## Variety 7 277717 39674 95.1805 < 2.2e-16 ***
## h.i 7 34153 4879 11.7050 1.957e-09 ***
## SCA 20 37289 1864 4.4729 2.560e-06 ***
## Reciprocals 28 19112 683 1.6375 0.05369 .
## Residuals 63 26260 417
## ---
## Signif. codes: 0 '***' 0.001 '**' 0.01 '*' 0.05 '.' 0.1 ' ' 1
```

```
gh <- glht(linfct = diallel.eff(dMod2))
summary(gh, test = adjusted(type = "none"))
# Simultaneous Tests for General Linear Hypotheses
#
# Linear Hypotheses:
# Estimate Std. Error t value Pr(>|t|)
# Intercept == 0 2.039e+02 5.104e+00 39.956 < 2e-16 ***
# h.bar == 0 -4.690e+01 5.456e+00 -8.596 4.48e-09 ***
# v_A == 0 8.506e+01 1.350e+01 6.299 1.14e-06 ***
# v_B == 0 -3.344e+01 1.350e+01 -2.476 0.020115 *
# v_C == 0 1.841e+02 1.350e+01 13.630 2.37e-13 ***
# v_D == 0 3.706e+01 1.350e+01 2.745 0.010839 *
# v_E == 0 -3.794e+01 1.350e+01 -2.809 0.009301 **
# v_F == 0 -3.394e+01 1.350e+01 -2.513 0.018499 *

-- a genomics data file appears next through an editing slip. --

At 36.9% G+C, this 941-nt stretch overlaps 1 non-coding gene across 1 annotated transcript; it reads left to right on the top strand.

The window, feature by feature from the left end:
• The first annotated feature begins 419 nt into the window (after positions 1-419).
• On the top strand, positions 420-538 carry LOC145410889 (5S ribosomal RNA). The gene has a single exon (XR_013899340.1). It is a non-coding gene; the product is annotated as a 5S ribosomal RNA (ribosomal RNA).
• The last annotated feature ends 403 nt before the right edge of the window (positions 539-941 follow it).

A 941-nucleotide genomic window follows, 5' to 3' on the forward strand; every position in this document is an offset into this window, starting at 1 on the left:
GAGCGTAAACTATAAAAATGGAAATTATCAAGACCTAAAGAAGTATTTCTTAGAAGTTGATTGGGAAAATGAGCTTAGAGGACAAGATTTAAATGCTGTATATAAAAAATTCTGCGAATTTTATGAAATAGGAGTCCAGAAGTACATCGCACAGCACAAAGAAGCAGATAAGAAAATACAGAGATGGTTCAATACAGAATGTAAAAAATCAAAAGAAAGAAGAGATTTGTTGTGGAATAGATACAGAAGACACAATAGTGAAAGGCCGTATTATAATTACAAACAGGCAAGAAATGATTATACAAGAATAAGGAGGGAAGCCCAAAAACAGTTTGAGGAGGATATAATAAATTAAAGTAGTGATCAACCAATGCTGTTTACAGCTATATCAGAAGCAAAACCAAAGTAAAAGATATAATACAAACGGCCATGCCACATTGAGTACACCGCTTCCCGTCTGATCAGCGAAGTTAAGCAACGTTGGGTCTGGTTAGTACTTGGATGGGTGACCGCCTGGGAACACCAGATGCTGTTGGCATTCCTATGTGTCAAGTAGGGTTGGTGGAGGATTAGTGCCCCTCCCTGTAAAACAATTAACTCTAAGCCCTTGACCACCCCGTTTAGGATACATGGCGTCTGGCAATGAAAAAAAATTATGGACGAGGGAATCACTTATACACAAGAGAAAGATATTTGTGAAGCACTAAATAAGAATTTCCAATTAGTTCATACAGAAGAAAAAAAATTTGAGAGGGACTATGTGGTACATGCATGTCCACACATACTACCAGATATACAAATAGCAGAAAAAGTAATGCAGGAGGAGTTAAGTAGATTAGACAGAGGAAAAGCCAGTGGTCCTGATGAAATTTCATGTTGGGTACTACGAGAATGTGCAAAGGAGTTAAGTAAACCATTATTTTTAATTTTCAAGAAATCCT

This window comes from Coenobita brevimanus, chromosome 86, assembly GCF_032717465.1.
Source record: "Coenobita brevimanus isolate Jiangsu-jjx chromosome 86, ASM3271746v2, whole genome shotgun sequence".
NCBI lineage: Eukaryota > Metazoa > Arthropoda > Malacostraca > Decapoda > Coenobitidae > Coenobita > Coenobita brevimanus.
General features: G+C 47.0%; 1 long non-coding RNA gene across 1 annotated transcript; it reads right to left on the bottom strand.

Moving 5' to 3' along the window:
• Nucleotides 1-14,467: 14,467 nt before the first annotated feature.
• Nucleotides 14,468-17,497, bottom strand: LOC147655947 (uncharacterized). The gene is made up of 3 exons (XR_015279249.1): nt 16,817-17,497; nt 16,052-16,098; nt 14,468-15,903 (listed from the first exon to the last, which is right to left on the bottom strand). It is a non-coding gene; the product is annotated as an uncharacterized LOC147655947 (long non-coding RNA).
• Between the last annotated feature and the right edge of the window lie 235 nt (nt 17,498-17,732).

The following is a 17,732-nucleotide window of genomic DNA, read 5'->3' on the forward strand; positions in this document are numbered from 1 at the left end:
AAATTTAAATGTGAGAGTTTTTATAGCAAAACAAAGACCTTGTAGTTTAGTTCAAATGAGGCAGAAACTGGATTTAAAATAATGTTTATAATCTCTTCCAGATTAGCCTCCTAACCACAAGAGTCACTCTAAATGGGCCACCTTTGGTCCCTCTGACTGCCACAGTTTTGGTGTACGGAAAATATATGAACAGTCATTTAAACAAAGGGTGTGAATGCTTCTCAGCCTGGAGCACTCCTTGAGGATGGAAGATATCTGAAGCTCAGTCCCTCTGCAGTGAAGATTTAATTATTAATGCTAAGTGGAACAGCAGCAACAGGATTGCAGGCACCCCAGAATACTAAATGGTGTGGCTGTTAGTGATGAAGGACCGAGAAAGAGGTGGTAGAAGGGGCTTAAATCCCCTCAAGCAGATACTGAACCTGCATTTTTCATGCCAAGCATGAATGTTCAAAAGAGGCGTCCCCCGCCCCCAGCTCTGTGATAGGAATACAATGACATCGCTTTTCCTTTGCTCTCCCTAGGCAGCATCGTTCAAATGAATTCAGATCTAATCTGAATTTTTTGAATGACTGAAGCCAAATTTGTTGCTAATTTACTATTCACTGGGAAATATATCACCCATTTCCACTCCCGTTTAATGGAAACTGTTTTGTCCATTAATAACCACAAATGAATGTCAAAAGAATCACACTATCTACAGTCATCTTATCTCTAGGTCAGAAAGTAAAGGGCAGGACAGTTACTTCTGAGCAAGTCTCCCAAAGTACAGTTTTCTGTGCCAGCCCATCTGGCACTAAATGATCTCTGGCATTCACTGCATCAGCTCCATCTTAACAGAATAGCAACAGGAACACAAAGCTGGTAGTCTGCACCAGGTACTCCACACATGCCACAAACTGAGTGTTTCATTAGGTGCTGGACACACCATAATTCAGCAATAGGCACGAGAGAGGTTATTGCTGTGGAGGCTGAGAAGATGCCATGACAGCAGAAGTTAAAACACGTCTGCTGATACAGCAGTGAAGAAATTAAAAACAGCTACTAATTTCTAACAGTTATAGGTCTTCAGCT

# v_G == 0 -1.509e+02 1.350e+01 -11.177 1.99e-11 ***
# v_H == 0 -4.994e+01 1.350e+01 -3.698 0.001023 **
# h_A == 0 4.885e+00 7.797e+00 0.627 0.536380
# ...
# ...
# r_H:C == 0 -5.500e+00 1.021e+01 -0.539 0.594620
# r_H:D == 0 -5.000e+00 1.021e+01 -0.490 0.628380
# r_H:E == 0 -8.500e+00 1.021e+01 -0.833 0.412617
# r_H:F == 0 -1.750e+01 1.021e+01 -1.714 0.098370 .
# r_H:G == 0 -1.400e+01 1.021e+01 -1.371 0.181956
```

The code for the GE3 model with reciprocal effects is shown in the box below.

```
dMod <- lm(Ftime ~ Block + H.BAR(Par1, Par2) + SP(Par1, Par2)
+ GCAC(Par1, Par2) + SCA(Par1, Par2) + REC(Par1, Par2),